Who are the Vietnamese in 2005?

Sophie Quinn-Judge
24 August 2007

Vietnam today is balanced between the old collectivist traditions of east Asia and the borderless world of global culture and cyberspace. Vietnamese identity is perhaps more than ever linked to language and its poetry, as opposed to political affiliations. The thirtieth anniversary of the end of the “Republic of Vietnam” (the separate South Vietnamese state) sees diehard members of the pre-1975 Saigon military and civil service demonstrating in Washington DC, to commemorate what is for them a day of national sorrow.

But a younger generation of Vietnamese Americans – part of Vietnam’s new, global, virtual, imagined community – is increasingly returning to a country they barely remember, or never knew, to study the language and explore their roots.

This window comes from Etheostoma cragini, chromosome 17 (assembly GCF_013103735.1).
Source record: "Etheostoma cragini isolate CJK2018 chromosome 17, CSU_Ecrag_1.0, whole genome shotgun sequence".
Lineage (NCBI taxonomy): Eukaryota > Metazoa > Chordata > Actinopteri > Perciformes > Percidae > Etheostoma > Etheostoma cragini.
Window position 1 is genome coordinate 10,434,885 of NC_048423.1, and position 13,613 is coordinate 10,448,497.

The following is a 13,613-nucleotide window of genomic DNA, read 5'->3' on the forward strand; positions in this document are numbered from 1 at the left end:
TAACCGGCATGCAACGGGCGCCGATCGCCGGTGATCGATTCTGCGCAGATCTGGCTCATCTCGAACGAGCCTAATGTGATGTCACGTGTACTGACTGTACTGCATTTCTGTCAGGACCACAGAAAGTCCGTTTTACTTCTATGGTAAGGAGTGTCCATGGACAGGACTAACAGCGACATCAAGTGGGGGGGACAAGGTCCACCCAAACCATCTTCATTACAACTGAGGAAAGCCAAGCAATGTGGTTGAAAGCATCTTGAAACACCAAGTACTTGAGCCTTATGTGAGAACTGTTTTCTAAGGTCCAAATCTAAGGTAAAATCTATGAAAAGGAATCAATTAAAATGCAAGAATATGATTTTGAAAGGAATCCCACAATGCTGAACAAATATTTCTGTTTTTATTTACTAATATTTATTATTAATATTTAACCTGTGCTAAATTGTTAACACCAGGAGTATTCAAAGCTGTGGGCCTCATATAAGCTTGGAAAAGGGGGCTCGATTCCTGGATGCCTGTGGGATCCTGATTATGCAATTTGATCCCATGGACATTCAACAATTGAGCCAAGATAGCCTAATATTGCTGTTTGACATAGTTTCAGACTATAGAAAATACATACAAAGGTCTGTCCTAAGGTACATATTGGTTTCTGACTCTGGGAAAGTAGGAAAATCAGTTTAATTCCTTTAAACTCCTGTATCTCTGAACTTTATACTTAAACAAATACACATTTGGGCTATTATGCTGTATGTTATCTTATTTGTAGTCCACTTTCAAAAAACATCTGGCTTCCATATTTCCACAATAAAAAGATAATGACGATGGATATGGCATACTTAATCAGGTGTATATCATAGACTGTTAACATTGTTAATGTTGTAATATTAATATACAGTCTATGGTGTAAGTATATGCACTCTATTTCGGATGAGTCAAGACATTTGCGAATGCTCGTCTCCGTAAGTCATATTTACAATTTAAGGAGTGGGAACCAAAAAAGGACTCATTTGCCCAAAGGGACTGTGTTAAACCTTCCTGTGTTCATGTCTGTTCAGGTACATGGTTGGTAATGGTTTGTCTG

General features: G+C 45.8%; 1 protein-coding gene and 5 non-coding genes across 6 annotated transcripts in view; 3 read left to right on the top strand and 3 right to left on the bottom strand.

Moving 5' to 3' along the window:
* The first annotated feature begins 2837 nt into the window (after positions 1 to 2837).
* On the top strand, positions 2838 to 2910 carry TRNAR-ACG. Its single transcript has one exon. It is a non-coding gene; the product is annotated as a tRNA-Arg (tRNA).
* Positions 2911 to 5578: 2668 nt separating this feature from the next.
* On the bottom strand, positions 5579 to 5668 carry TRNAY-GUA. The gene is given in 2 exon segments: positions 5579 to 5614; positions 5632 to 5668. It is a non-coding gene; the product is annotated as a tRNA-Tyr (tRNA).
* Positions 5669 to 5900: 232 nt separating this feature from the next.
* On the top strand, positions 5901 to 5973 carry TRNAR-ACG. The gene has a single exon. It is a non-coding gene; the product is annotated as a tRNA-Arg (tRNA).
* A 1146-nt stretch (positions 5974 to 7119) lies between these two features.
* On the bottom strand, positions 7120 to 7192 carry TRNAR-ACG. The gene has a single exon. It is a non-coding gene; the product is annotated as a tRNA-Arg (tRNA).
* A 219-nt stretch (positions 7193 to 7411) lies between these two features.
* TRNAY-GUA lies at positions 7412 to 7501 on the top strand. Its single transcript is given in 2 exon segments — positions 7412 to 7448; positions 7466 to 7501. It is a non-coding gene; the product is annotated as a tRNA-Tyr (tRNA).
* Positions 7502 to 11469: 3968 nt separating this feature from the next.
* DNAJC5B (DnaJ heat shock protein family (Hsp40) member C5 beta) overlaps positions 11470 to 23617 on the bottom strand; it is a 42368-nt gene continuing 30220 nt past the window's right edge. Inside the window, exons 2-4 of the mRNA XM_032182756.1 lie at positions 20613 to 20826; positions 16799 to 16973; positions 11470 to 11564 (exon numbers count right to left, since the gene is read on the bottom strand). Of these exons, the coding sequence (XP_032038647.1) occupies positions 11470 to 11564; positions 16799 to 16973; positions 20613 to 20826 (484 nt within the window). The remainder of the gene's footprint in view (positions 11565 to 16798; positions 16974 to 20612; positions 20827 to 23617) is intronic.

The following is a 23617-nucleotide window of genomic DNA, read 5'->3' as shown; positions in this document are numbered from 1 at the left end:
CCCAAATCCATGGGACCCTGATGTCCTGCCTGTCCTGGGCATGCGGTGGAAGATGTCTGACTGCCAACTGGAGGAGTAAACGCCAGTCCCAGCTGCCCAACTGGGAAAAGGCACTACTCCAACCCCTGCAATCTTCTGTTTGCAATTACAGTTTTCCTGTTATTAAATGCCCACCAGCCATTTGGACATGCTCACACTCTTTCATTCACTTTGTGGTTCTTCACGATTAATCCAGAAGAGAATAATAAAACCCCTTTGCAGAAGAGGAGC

At the same time, Vietnamese intellectuals within the country are looking for ways to transcend their arid cultural climate, which gives writers freedom to write about whatever they like – as long as it is not politics. Many Vietnamese abroad claim that the most popular Vietnamese journal of culture is a website based in Germany, with the mongrel title “Ta la was? ” – a mixture of Vietnamese and German meaning “What are we?”

Talawas is a forum for ideas and opinion for Vietnamese from all over the world, even though it is sometimes firewalled in Vietnam. It is run by a prize-winning writer, Pham Thi Hoai, who studied in the German Democratic Republic in the 1980s, when a brief period of intellectual openness in Vietnam (under the doi moi reforms) coincided with the Gorbachev reform period that presaged the end of communism in east-central Europe. She says that in the rural district of North Vietnam where she grew up, as of 2004 there was no longer a single shop selling books and newspapers, or a library where anything other than the works of former ideologues could be found. Official, subsidised culture had melted away, with little to take its place.